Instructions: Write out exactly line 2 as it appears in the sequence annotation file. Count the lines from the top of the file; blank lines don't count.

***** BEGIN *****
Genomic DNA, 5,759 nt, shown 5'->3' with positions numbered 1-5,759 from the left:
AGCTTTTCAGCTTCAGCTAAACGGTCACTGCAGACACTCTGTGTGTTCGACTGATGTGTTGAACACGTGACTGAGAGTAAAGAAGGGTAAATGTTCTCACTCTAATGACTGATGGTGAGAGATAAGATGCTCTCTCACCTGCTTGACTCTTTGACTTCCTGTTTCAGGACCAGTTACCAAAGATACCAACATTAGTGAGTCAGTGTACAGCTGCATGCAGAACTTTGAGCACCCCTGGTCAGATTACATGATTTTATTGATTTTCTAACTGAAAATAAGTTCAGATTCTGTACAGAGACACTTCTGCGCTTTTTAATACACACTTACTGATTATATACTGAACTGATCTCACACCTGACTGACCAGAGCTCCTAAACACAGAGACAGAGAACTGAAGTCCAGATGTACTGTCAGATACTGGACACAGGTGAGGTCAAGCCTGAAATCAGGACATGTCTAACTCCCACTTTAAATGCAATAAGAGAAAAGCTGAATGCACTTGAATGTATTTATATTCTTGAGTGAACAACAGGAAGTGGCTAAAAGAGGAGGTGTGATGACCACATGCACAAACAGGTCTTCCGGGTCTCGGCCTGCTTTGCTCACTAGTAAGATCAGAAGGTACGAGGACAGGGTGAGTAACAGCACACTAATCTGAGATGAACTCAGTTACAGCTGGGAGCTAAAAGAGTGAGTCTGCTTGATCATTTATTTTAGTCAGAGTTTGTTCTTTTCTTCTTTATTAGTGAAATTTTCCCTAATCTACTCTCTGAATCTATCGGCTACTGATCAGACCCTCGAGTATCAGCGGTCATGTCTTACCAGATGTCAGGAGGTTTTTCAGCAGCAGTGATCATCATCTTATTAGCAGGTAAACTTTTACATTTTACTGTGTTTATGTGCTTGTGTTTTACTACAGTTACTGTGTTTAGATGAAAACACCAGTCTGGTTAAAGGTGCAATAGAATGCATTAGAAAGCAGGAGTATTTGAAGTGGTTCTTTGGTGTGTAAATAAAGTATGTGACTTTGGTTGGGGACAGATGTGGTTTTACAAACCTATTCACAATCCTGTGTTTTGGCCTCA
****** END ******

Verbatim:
AGCTTTTCAGCTTCAGCTAAACGGTCACTGCAGACACTCTGTGTGTTCGACTGATGTGTTGAACACGTGACTGAGAGTAAAGAAGGGTAAATGTTCTCACTCTAATGACTGATGGTGAGAGATAAGATGCTCTCTCACCTGCTTGACTCTTTGACTTCCTGTTTCAGGACCAGTTACCAAAGATACCAACATTAGTGAGTCAGTGTACAGCTGCATGCAGAACTTTGAGCACCCCTGGTCAGATTACATGATTTTATTGATTTTCTAACTGAAAATAAGTTCAGATTCTGTACAGAGACACTTCTGCGCTTTTTAATACACACTTACTGATTATATACTGAACTGATCTCACACCTGACTGACCAGAGCTCCTAAACACAGAGACAGAGAACTGAAGTCCAGATGTACTGTCAGATACTGGACACAGGTGAGGTCAAGCCTGAAATCAGGACATGTCTAACTCCCACTTTAAATGCAATAAGAGAAAAGCTGAATGCACTTGAATGTATTTATATTCTTGAGTGAACAACAGGAAGTGGCTAAAAGAGGAGGTGTGATGACCACATGCACAAACAGGTCTTCCGGGTCTCGGCCTGCTTTGCTCACTAGTAAGATCAGAAGGTACGAGGACAGGGTGAGTAACAGCACACTAATCTGAGATGAACTCAGTTACAGCTGGGAGCTAAAAGAGTGAGTCTGCTTGATCATTTATTTTAGTCAGAGTTTGTTCTTTTCTTCTTTATTAGTGAAATTTTCCCTAATCTACTCTCTGAATCTATCGGCTACTGATCAGACCCTCGAGTATCAGCGGTCATGTCTTACCAGATGTCAGGAGGTTTTTCAGCAGCAGTGATCATCATCTTATTAGCAGGTAAACTTTTACATTTTACTGTGTTTATGTGCTTGTGTTTTACTACAGTTACTGTGTTTAGATGAAAACACCAGTCTGGTTAAAGGTGCAATAGAATGCATTAGAAAGCAGGAGTATTTGAAGTGGTTCTTTGGTGTGTAAATAAAGTATGTGACTTTGGTTGGGGACAGATGTGGTTTTACAAACCTATTCACAATCCTGTGTTTTGGCCTCA